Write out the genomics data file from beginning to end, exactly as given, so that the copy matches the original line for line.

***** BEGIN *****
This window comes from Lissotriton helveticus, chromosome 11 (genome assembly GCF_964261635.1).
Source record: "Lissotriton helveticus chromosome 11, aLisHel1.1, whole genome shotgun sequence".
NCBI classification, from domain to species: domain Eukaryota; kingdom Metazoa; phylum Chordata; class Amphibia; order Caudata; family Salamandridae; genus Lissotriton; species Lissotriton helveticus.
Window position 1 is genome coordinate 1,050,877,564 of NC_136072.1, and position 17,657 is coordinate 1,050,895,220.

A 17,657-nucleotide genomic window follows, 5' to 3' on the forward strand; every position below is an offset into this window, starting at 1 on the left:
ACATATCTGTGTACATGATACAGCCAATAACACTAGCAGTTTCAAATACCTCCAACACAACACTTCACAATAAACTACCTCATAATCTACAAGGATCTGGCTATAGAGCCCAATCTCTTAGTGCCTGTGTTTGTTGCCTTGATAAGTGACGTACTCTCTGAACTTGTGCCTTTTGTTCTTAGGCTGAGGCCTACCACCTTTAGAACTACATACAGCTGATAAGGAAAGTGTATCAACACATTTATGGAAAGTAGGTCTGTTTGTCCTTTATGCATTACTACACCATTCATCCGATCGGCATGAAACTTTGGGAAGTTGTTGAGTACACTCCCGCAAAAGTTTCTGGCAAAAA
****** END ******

This window comes from Lissotriton helveticus, chromosome 11 (genome assembly GCF_964261635.1).
Source record: "Lissotriton helveticus chromosome 11, aLisHel1.1, whole genome shotgun sequence".
NCBI classification, from domain to species: domain Eukaryota; kingdom Metazoa; phylum Chordata; class Amphibia; order Caudata; family Salamandridae; genus Lissotriton; species Lissotriton helveticus.
Window position 1 is genome coordinate 1,050,877,564 of NC_136072.1, and position 17,657 is coordinate 1,050,895,220.

A 17,657-nucleotide genomic window follows, 5' to 3' on the forward strand; every position below is an offset into this window, starting at 1 on the left:
ACATATCTGTGTACATGATACAGCCAATAACACTAGCAGTTTCAAATACCTCCAACACAACACTTCACAATAAACTACCTCATAATCTACAAGGATCTGGCTATAGAGCCCAATCTCTTAGTGCCTGTGTTTGTTGCCTTGATAAGTGACGTACTCTCTGAACTTGTGCCTTTTGTTCTTAGGCTGAGGCCTACCACCTTTAGAACTACATACAGCTGATAAGGAAAGTGTATCAACACATTTATGGAAAGTAGGTCTGTTTGTCCTTTATGCATTACTACACCATTCATCCGATCGGCATGAAACTTTGGGAAGTTGTTGAGTACACTCCCGCAAAAGTTTCTGGCAAAAA